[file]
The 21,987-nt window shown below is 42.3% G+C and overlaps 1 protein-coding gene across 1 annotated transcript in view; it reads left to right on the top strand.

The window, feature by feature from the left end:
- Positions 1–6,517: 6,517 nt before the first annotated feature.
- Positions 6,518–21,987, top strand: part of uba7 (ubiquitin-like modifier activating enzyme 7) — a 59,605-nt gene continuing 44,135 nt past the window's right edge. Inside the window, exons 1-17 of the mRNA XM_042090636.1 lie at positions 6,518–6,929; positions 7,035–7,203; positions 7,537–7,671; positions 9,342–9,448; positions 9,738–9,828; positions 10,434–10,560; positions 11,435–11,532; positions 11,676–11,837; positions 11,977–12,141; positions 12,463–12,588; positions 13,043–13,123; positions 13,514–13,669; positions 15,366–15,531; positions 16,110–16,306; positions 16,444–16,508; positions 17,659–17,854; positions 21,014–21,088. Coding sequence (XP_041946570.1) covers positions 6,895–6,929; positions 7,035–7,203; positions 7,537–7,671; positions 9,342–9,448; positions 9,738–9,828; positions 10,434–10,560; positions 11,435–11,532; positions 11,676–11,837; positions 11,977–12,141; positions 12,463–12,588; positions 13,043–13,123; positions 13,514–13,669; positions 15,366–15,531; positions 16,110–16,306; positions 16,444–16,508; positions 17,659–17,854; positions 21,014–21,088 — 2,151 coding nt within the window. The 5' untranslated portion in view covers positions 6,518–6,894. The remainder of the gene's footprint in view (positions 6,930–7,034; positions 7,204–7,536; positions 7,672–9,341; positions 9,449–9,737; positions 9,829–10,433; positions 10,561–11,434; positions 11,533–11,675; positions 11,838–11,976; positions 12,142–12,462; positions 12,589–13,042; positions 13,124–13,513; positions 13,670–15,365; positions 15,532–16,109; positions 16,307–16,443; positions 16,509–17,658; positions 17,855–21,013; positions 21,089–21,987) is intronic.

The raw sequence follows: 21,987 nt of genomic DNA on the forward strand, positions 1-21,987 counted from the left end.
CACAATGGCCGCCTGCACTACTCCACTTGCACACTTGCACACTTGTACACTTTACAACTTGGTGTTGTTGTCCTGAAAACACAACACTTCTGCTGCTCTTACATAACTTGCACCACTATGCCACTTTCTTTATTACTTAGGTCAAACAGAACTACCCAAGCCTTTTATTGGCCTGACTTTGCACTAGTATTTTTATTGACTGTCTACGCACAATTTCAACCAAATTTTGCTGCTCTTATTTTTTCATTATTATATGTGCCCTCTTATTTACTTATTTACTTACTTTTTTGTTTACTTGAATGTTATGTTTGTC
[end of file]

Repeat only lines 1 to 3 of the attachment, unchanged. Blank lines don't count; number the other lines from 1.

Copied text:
The 21,987-nt window shown below is 42.3% G+C and overlaps 1 protein-coding gene across 1 annotated transcript in view; it reads left to right on the top strand.

The window, feature by feature from the left end:
- Positions 1–6,517: 6,517 nt before the first annotated feature.